There’s an old joke about a Frenchman, an Englishman and a Russian who are told they have only one day until the end of the world. The Frenchman says he will spend his last day with a bottle of Bordeaux and a beautiful woman. The Englishman says he will take his favorite sheepdog for a walk across the moors. The Russian says he will burn down his neighbor’s house.
A couple years ago I told a Chinese attorney friend of mine who runs a Shanghai law firm what my firm looks for in all our hires. His response was that he does not like to hire attorneys “that good” because they will end up wanting to start their own firm because they will not be paid enough. My response was to suggest he pay his people more. His response was to look at me like I had two heads.
In Sub Zero-Sum Game Negotiations in China [link no longer exists], Andrew Hupert, professor of Chinese negotiating at NYU, tells how foreign businesses need to be prepared for “burn your neighbor’s house down lose lose negotiating in China”. Andrew’s post begins by explaining the more familiar “win-lose” and “win-win” deals:
Classic negotiating theory divides all transactions into two categories – Distributive (Win-Lose deals), and Integrative (Win-Win).
Traditional competitive deals are referred to as Distributed because the two parties split (or distribute) a fixed pool of assets.
Integrative deals are often referred to as Win-Win or collaborative because the two sides cooperate to ‘enlarge the pie’ or increase the total value of assets beyond the initial scenario.
In China, however, where non-economic factors, such as “face, guanxi, or lately, nationalism” can be important factors, “it is common to experience a third scenario: Lose-Lose negotiation.” According to Hupert, “in China your counter-party will sometimes opt for a situation where they lose a little if you lose a lot over an outcome where you gain a lot and they gain a little.” This is most likely to be the case in dealing with a representative from a State Owned Entity (SOE) because that person may not “benefit directly from positive outcomes, but may be penalized for a negative outcome. As trade tensions rise between China and the West, Win-Win deals will be regarded with increasing suspicion. Chinese negotiators consider it increasingly advantageous to see you fail.”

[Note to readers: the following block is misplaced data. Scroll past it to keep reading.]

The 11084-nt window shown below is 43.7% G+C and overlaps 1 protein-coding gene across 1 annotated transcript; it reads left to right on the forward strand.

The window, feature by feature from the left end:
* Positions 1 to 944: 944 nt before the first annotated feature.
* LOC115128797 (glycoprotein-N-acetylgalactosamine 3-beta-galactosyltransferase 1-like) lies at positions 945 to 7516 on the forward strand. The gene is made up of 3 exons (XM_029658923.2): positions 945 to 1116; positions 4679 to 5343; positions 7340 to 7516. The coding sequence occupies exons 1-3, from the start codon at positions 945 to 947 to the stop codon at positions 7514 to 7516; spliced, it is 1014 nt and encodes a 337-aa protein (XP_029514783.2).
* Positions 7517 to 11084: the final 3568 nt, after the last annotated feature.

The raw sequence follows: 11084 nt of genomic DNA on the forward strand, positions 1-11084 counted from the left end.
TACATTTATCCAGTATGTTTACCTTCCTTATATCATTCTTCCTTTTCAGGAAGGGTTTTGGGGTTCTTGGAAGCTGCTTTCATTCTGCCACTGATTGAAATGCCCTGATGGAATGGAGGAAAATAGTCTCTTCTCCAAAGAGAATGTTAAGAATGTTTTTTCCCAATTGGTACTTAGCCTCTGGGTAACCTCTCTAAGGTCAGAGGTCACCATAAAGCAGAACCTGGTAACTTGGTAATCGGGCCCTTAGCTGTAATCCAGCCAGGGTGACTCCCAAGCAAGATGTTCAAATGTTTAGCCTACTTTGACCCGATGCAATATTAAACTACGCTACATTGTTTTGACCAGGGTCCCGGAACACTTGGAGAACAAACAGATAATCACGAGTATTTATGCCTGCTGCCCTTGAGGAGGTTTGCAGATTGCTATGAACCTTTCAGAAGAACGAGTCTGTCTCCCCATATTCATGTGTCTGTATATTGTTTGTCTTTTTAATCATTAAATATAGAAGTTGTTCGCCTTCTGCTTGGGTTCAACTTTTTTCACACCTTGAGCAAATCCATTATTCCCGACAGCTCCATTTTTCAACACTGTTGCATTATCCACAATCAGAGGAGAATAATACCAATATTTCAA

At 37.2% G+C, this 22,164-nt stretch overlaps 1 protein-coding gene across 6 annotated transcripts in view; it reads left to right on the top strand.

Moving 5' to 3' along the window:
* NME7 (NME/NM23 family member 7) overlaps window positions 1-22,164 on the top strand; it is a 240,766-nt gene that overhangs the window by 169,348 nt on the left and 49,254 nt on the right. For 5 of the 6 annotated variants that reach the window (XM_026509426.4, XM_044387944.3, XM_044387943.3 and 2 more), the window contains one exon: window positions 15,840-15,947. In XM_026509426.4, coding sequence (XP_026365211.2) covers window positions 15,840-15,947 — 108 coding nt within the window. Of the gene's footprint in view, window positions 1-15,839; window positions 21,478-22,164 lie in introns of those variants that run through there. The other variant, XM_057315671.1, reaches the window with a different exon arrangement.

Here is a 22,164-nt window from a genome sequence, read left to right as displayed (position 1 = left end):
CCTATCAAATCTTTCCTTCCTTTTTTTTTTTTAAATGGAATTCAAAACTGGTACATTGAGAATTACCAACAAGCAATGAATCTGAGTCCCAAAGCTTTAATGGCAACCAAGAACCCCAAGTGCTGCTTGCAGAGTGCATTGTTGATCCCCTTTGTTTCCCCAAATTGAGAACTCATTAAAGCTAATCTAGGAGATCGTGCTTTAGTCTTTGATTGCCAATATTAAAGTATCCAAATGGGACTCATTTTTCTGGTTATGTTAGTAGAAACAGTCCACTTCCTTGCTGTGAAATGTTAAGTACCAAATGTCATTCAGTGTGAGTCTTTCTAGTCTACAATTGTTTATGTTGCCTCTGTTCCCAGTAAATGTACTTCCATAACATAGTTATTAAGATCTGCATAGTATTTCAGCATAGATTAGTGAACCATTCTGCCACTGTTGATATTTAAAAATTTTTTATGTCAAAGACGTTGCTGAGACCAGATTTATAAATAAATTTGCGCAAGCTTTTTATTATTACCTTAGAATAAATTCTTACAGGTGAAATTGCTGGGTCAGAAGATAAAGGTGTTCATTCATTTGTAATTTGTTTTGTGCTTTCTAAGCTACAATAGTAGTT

“Chinese negotiators are often working off a different time-frame and valuation model” than their Western counterparts. They are usually more willing to wait to achieve a deal that gives them greater control and exposure to technology, and because brand names matter less in China, they are also willing to engage in behavior that could damage their reputation. “Finally, nationalism is playing an increasingly important role in Chinese negotiations — as real or perceived slights, insults and challenges impact on deal-making.”
Hupert sets out five factors Western companies must consider to avoid “damaging sub-zero sum game outcomes”:
1. Learning curve. Some negotiations are not really negotiations; they are “educational opportunities for the Chinese side.” Beware of “negotiations” that “are really new-product development exercises.”
2. Competitive factors. Joint Ventures (JVs) and cooperative arrangements start out just fine when they focus on production and product development, but when it comes time to access the Chinese market, the deal often falls apart. “Many observers consider the DANONE-Wahaha negotiation as a case in point. The JV was quite effective when it was exporting to foreign markets, but things got rocky when it came to the Chinese market.”
3. Timing. Sometimes the problem is about timing. The Western side wants to move fast – the Chinese side doesn’t.
4. Differing valuations of the Chinese market. China “has a long and unfortunate history of Westerners benefiting economically from Chinese resources. Chinese policy-makers and managers have become very sensitive to losing control of the domestic market or resources.”
5. Risk profile. Chinese and Western negotiators view risk differently. “Westerners tend to see uncertainty and risk of loss as two sides of the same coin. Chinese negotiators, however, have a much greater sensitivity to uncertainty – and tend to freeze up and stop deal progress if they can’t see what the risks are.”
Hupert then explains the “value” to Chinese companies of “destroying your China business.”
Last but not least, many Chinese entities see a real value in destroying your China business. In some cases there are policy considerations – such as Youtube, Twitter and Facebook. But sadly, there are actors on both sides of the Pacific who consider it patriotic to scuttle deals that may yield profits to ‘foreigners’. In the US this is generally a regulatory matter that takes place away from the deal table. But in China where you may be sitting across the table from an SOE or policy-driven manager the issue of patriotic hostility is a negotiating matter. Determine the likelihood of executing the deal (not just signing a contract) early in the process – before you reveal sensitive technologies or business practices.
What do you think?